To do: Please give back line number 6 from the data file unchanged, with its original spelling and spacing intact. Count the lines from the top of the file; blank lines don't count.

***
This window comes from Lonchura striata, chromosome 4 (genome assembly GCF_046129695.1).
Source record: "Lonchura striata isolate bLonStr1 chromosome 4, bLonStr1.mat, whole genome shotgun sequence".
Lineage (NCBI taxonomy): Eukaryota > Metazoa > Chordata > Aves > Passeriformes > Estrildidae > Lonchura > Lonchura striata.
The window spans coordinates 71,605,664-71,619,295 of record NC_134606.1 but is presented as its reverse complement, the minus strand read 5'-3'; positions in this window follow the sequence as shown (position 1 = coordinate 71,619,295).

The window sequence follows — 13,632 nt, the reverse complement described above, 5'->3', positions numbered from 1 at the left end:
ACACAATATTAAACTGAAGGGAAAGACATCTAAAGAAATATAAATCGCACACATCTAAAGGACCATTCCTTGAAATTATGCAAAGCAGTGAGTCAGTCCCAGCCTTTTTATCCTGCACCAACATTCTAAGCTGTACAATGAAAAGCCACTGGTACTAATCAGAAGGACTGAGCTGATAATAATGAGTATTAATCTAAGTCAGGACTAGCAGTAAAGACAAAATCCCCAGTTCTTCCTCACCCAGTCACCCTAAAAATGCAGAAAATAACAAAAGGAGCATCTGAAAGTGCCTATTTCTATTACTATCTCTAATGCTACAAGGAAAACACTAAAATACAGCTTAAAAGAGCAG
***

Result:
ACACAATATTAAACTGAAGGGAAAGACATCTAAAGAAATATAAATCGCACACATCTAAAGGACCATTCCTTGAAATTATGCAAAGCAGTGAGTCAGTCCCAGCCTTTTTATCCTGCACCAACATTCTAAGCTGTACAATGAAAAGCCACTGGTACTAATCAGAAGGACTGAGCTGATAATAATGAGTATTAATCTAAGTCAGGACTAGCAGTAAAGACAAAATCCCCAGTTCTTCCTCACCCAGTCACCCTAAAAATGCAGAAAATAACAAAAGGAGCATCTGAAAGTGCCTATTTCTATTACTATCTCTAATGCTACAAGGAAAACACTAAAATACAGCTTAAAAGAGCAG